We got started right away after landing at Reykjavik airport. Make a quick stop at Helgafell, then continue to Thingvellir NP. Don’t spend more than 2 hours here especially if you’ve been to Taughannock Falls in New York. Spend a little more time at Haukadalur Valley of Geysers instead. There are a few short hike options and I think it’s a better use of time. Gullfoss is a waterfall that deserves a quick stop and it’s not too out of the way either. Spend some down time in a thermal pool before continuing to Kerid Crater, a must see on Golden Circle. Read more.
Day 2: Westman Island
Puffins are seen all over Iceland but Westman Island is by far the best place to see “the clown of the sea”. In summer, Puffin lookout point is a must. Even if you’re not into puffins, the views are worth the drive. Make a short stop at Vikin, black sand beach. Walk around Westman Island Golf Course for views of elephant rock. Hike Eldefell, the youngest piece of land. Either watch sunset from top of Eldefell or go back to Puffin lookout point. Note: Gott is a must eat at restaurant. You won’t be disappointed by their catch of the day. Read more.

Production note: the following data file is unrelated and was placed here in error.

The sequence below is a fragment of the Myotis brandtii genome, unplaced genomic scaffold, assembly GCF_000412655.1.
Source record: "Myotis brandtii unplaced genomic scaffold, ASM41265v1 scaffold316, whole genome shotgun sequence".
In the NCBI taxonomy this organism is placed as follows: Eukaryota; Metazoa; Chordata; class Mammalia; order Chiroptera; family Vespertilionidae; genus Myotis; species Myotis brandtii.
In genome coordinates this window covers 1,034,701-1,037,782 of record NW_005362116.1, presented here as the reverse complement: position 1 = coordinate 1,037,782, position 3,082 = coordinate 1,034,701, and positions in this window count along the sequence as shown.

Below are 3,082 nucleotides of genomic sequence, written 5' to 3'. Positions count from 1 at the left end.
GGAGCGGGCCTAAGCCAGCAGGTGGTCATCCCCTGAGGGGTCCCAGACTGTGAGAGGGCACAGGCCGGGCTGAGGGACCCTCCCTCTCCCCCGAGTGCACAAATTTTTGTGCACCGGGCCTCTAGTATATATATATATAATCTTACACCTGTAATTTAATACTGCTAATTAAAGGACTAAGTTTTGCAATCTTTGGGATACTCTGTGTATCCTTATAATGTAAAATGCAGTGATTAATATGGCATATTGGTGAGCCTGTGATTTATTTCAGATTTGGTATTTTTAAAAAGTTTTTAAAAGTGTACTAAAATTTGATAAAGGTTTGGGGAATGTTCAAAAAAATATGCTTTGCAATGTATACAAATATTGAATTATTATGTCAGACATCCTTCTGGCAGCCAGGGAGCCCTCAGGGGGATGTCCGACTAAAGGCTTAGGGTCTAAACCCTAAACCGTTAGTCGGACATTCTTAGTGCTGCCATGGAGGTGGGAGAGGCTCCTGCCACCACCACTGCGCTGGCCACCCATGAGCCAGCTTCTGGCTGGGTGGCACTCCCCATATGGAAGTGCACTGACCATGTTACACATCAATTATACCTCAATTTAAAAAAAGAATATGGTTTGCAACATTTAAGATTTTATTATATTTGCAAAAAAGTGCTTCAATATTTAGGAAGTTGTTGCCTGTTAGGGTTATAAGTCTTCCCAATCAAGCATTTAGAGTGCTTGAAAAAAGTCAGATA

Day 3: South Iceland
Take a morning ferry from Westman Island and start the Ring Road drive. Ice Cave tour is a must in this region. We went with Troll Expeditions because they were the cheapest but you might want to consider another tour company for a more satisfying experience. If you want to prioritize glaciers, than go on another glacier hike tour or visit Solheimajokull. You can also hike the Seljalandsfoss. Take a short break at Laufskalavarda to stretch your legs and bring some good luck on your journey. Read more.
Day 4: Southeast Iceland